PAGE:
Academic journal article Journal of Entrepreneurship Education

Concerns and Expectations of African American Entrepreneurship Students

Academic journal article Journal of Entrepreneurship Education

Concerns and Expectations of African American Entrepreneurship Students

Article excerpt

ABSTRACT

Entrepreneurship education encourages and prepares those who want to become entrepreneurs or entrepreneurial thinkers to be successful. Entrepreneurship education has grown astronomically over the last thirty years. In fact, now the Boy Scouts and Girl Scouts of America offer an "Entrepreneurship Badge" (Timmons, 2008).

Though 11.8 percent of U.S. population is African American, they only own five percent of business firms in the U.S. Moreover, 90 percent of African-American owned firms have no paid employees. Yet between 1997 and 2002, of all groups, African American businesses experienced the highest growth rate, an astounding 45.4 percent (Ying, 2007). Recent growth has not been so strong. Therefore, it is imperative to understand the factors that influence career expectations and concerns of African American entrepreneurship students to ensure their continued economic growth and prosperity. A successful entrepreneurial landscape requires participation from all population sectors. The ethnic breakdown of the U. S. population has and will continue to become increasingly diverse; the contribution of minority business ownership makes a significant impact on the nation's economy (Department of Labor, 2009).

This study investigated African American entrepreneurship students 'perceptions regarding (1) the level of importance of the factors that positively influenced their decisions to pursue an undergraduate degree in entrepreneurship, (2) the financial sources that support their undergraduate education, (3) the level of importance of the supportive elements that they expect will be important in their initial job assignments, and (4) their highest career expectations. Our findings would contribute to the efforts of the business schools and professional organizations in recruiting, retaining, and educating African American entrepreneurship students.

INTRODUCTION

America's small businesses employ more than 50 percent of the private workforce and generate more than half of the nation's gross domestic product (Department of Labor, 2009). It is obvious that entrepreneurs are the main driving force of America's economy. Since more than 95 percent of businesses employ 500 or fewer individuals (Bandyk, 2009), a strong, vibrant, entrepreneurial small business community is critical to a healthy economy and thriving society. Twelve percent (11.8%) of the U.S. population is African American. However, they only own five percent of business firms in the U.S. Moreover, only ten percent of African American owned firms have paid employees, which is significantly below the national average of 25 percent (U. S. Census Bureau, 2002).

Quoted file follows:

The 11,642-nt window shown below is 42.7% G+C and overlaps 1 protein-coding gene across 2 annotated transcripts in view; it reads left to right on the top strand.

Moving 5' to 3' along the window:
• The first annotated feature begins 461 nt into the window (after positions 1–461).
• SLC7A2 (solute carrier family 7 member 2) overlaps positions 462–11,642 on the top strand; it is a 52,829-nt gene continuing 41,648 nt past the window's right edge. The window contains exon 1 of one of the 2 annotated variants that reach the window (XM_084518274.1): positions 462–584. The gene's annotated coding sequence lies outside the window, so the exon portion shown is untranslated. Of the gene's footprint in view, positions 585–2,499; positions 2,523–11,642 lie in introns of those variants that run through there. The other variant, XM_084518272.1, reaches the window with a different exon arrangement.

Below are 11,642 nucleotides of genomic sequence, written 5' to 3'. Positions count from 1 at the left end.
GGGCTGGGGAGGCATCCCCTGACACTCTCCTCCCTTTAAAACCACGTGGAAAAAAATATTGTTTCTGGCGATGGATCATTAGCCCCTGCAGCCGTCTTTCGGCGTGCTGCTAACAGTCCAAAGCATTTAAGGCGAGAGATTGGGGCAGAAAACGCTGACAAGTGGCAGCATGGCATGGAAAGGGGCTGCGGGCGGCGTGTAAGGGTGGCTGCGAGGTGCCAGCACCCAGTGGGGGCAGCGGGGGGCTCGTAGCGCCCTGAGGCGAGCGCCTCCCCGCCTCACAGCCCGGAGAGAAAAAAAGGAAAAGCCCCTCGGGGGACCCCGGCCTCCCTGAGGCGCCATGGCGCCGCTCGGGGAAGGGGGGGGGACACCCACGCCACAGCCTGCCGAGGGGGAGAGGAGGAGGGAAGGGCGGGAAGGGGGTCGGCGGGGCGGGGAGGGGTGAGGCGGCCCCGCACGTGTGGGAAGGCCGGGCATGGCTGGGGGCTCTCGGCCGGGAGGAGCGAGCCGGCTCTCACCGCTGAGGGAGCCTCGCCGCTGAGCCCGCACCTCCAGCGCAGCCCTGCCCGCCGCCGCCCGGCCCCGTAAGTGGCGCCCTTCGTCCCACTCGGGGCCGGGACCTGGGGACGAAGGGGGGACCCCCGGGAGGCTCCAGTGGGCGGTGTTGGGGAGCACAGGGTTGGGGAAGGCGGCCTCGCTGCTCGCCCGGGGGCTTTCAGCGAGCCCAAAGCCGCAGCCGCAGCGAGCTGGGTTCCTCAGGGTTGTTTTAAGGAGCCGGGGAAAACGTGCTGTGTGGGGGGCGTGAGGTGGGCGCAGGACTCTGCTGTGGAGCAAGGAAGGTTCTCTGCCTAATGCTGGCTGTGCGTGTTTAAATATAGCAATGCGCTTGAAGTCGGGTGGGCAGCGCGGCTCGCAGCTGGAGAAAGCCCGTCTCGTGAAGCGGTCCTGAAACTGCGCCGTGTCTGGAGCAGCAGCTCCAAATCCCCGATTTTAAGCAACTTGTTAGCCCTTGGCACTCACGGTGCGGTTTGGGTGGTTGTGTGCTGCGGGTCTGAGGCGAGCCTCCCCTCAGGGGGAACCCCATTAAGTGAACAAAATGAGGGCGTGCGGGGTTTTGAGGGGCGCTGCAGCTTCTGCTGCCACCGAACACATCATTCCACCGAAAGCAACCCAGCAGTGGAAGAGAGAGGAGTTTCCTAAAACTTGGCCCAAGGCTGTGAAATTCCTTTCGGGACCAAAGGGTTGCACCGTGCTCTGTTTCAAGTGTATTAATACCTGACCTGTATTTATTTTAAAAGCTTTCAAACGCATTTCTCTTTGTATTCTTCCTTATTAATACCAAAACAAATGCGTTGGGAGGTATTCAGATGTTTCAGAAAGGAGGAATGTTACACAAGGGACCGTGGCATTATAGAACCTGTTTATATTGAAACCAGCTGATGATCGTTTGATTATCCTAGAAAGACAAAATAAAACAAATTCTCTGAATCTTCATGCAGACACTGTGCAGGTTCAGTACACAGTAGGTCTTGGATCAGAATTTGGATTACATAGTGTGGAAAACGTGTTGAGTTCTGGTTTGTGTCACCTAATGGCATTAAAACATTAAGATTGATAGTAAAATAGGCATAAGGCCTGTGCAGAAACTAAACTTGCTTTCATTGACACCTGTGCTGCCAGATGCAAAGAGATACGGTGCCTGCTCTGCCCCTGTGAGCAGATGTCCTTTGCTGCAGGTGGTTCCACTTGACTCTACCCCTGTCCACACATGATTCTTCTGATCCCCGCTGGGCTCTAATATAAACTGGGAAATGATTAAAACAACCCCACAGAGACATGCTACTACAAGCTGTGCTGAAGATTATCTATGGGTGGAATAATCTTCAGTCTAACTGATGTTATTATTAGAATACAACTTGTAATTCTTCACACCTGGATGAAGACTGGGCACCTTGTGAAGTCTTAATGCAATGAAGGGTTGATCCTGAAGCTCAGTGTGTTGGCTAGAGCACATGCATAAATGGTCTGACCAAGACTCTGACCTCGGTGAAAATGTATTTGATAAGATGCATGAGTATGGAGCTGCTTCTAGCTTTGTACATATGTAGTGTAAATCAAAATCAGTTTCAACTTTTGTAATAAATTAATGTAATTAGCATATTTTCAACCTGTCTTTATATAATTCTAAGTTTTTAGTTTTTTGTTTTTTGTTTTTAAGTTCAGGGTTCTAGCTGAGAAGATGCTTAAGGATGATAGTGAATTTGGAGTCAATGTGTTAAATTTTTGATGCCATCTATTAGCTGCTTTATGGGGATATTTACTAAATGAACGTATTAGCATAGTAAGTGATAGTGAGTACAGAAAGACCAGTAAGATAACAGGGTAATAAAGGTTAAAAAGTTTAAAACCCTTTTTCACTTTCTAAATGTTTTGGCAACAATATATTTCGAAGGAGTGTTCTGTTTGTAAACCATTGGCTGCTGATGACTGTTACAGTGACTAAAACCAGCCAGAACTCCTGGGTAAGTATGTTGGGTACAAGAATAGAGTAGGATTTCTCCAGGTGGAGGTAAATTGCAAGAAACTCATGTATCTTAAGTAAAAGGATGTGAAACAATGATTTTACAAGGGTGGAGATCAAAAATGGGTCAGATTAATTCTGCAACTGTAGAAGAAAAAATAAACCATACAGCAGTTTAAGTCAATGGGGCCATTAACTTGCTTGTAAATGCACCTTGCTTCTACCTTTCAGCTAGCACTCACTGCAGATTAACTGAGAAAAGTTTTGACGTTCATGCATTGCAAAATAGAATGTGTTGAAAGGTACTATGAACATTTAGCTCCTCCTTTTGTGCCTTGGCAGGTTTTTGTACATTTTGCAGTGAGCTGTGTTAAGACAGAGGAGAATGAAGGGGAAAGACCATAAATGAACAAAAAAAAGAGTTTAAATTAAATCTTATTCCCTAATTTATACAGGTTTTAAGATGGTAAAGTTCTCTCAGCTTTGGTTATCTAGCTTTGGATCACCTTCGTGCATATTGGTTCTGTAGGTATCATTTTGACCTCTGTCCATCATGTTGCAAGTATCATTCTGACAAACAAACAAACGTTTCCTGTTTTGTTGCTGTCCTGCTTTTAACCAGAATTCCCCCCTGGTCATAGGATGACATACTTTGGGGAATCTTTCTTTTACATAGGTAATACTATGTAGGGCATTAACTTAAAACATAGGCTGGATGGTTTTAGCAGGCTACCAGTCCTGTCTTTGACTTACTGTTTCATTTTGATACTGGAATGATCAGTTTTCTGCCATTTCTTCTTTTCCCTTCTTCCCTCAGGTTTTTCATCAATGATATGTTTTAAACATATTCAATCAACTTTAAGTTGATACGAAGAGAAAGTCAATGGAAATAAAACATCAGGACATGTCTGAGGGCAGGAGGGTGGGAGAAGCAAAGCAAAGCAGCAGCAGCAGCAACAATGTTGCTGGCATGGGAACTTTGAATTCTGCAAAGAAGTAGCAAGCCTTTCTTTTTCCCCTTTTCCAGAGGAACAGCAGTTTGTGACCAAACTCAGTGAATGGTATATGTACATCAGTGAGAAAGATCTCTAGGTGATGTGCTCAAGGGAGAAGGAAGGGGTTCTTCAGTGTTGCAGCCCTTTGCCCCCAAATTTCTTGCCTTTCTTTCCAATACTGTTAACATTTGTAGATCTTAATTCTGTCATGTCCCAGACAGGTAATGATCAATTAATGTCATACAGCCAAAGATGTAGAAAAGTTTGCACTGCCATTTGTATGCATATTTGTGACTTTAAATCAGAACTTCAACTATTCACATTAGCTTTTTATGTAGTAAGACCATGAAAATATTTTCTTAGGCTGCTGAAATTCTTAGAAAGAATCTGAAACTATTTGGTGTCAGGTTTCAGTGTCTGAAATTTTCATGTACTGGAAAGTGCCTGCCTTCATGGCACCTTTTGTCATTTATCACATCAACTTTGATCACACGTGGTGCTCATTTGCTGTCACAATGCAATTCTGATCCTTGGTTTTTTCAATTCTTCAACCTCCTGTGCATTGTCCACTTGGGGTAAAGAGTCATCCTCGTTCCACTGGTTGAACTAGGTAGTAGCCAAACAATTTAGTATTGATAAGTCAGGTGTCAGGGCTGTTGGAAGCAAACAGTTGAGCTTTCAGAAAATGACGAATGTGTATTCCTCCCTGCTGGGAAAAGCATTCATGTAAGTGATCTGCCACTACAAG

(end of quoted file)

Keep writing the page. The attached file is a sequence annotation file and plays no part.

The U.S. Census Bureau reports that 64 percent of business owners had at least some college education at the time they started or acquired ownership in their businesses. Further, 34.5 percent of Asians had a bachelor's degree or higher level of education, compared to 22 percent for whites, 16.4 percent for Islanders, 10.9 percent for African Americans, 9.2 percent for Native Americans, and 6.8 percent for Hispanics. Receipts vary for all groups based on size and industry. Of all African American owned firms, 50.8 percent made less than $ 10,000, in 2002; whereas 33 .7 percent of white-owned firms and 28.8 percent of Asian-owned firms fell into this category (U.S. Census Bureau, 2002).

Surveys by the Department of Labor indicate that nearly 80 percent of would-be entrepreneurs in the United States are between the ages of 18 and 34 and close to 70 percent of the teenagers wanted to become entrepreneurs (Department of Labor, 2009). Entrepreneurship education offers a solution to encourage and prepare those who want to become entrepreneurs or entrepreneurial thinkers to be successful. According to a Harris Poll survey, sponsored by the Kauffman Foundation, of 2,438 youths between the ages of 8-21 from July 12 to August 2, 2007, four out often respondents indicated that they would like to start their own businesses (Kauffman Foundation, 2007). …

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